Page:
I am so thankful the PPD wasn’t more severe. I don’t want to hurt anyone or myself, but it’s still hard to cope with most days. I put on a different mask for family and friends and social media most of the time with how I’m feeling. That’s not to say my life isn’t real, but I put a more desirable spin on my days on social media. The rose colored “crema” filters on Instagram are a reality I can’t fully recognize or appreciate right now.

When I was working last year I was miserable. I knew I was feeling called to be home with Grace, and little did I know we’d be welcoming another bundle soon. I would wake up with fingernail marks in my palms from clenching my fists all night. I was on the edge of a very dark path, and I started going to therapy, something I had said I would never do. It was really helpful, and I know I need to start again but I’m resisting and I don’t know why.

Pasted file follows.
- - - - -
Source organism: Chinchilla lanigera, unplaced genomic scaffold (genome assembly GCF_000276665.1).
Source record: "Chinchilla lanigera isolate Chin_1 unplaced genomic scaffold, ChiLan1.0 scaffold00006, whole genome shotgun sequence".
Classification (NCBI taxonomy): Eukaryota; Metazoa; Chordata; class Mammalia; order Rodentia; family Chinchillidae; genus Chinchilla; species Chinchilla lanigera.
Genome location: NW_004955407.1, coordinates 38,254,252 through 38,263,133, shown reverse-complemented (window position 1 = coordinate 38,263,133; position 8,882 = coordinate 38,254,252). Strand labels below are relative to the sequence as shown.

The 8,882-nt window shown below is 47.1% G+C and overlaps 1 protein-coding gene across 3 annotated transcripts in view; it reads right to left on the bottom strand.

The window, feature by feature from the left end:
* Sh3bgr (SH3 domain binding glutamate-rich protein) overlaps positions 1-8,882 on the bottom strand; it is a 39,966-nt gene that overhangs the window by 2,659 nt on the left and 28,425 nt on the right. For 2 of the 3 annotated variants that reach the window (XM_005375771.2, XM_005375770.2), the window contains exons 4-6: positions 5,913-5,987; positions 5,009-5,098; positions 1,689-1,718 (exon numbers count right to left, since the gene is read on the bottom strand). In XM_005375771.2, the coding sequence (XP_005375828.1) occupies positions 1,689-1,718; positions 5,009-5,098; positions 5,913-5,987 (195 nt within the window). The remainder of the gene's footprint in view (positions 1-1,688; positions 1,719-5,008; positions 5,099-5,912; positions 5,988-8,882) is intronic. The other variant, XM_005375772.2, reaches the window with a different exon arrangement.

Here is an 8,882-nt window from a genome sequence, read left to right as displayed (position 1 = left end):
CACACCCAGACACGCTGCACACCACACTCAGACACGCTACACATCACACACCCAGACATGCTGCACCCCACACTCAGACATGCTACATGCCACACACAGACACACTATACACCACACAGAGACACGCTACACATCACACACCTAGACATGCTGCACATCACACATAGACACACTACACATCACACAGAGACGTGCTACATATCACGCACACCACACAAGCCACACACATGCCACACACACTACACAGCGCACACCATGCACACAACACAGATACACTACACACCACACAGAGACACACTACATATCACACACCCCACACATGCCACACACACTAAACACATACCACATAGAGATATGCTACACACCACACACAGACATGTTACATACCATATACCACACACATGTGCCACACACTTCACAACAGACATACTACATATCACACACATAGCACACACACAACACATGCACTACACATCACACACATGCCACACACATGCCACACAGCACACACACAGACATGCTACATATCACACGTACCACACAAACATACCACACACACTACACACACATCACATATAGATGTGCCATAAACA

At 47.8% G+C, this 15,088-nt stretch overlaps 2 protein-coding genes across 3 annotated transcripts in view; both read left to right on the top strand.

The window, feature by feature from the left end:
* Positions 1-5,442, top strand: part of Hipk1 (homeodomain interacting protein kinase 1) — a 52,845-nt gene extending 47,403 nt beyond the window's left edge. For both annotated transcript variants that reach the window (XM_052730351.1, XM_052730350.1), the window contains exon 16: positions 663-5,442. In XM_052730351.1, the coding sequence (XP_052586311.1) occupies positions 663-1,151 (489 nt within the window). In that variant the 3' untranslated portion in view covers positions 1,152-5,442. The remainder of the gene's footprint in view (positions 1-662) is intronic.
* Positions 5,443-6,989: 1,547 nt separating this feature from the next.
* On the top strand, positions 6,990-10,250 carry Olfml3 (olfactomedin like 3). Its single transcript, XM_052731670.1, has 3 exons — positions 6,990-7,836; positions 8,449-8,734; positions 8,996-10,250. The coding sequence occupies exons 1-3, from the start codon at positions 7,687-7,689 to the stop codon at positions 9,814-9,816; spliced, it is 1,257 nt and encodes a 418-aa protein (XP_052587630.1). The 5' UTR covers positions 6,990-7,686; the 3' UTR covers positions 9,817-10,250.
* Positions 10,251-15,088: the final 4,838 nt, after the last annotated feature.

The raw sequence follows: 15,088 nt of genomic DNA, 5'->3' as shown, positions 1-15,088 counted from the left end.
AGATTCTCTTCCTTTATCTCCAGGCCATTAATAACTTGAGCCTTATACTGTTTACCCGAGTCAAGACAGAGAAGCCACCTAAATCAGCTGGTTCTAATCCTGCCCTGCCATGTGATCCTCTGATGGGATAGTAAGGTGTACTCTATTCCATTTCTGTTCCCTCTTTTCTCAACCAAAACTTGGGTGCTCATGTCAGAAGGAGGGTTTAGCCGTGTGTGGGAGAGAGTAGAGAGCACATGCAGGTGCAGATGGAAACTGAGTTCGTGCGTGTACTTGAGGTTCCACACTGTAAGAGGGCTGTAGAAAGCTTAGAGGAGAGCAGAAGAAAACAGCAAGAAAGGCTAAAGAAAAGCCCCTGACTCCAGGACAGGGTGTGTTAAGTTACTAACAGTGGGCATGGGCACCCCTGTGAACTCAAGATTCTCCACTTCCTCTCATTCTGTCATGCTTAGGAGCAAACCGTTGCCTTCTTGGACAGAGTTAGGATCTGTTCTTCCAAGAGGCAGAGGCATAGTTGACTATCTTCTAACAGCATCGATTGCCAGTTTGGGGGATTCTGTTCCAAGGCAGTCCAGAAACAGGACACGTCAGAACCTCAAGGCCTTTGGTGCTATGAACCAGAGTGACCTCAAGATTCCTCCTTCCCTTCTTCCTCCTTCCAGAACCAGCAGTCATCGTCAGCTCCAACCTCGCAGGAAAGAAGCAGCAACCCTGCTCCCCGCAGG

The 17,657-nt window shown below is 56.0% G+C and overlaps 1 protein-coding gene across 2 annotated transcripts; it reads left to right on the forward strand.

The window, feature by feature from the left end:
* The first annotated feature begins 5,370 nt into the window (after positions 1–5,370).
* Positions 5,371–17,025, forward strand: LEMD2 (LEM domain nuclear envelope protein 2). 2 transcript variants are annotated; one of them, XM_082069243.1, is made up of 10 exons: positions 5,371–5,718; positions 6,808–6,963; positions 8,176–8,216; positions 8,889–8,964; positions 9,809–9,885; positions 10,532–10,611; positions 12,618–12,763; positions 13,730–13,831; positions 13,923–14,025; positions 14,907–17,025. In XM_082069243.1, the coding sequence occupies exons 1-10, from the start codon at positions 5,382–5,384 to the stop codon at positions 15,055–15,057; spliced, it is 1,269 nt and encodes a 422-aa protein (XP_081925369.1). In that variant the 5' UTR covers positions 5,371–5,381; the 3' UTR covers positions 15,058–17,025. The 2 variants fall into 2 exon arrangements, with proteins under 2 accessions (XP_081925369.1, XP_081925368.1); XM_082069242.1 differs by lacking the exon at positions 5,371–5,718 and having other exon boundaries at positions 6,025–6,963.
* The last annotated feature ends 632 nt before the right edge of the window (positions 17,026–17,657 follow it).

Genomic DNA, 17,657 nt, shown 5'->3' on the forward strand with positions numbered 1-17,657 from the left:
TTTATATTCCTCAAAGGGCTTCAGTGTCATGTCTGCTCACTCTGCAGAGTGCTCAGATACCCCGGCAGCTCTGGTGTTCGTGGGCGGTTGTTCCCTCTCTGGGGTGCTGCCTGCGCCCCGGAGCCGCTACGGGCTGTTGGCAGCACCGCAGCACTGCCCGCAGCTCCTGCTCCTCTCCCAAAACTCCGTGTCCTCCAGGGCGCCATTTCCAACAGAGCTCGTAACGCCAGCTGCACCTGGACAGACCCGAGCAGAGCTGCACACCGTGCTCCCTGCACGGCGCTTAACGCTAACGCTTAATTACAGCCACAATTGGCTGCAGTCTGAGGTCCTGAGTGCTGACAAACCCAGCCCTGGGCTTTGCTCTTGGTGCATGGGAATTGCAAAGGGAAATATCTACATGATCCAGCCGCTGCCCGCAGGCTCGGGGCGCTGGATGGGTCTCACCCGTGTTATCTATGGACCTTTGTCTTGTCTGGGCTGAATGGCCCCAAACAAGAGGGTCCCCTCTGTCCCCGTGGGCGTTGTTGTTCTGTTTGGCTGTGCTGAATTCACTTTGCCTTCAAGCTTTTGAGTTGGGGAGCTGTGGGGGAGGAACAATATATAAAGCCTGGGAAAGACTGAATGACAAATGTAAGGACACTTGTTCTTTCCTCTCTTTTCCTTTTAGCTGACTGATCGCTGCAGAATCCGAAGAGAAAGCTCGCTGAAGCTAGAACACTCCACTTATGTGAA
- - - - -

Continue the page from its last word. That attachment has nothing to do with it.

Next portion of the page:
Here’s how PPD has manifested with me. It’s not always just tears and depression.


Anxiety– Crippling, can’t breathe, anxiety. I’ve struggled with anxiety for years so I have some coping methods, but not being able to catch your breath is very frustrating.

Paranoia– I’m afraid every night and all day that our daughters will die. I go in and check on Grace multiple times at night. I’m afraid, constantly. I’m thinking about death, constantly. I have horrible visions of horrific things that make me cringe, projecting terrible situations.

Doom and Gloom-You know how they say a “feeling of impending doom?” It’s real, and you can’t really describe it unless you’ve experienced it. The best way I can describe it is feeling like you did something terribly wrong and someone is going to find out about it at any moment.

Anger– I get irrationally angry about things. Not directed at the kids, sometimes directed at my husband unfortunately. The weirdest offshoot has definitely been “rage cleaning”, but our house has never looked nicer I will say!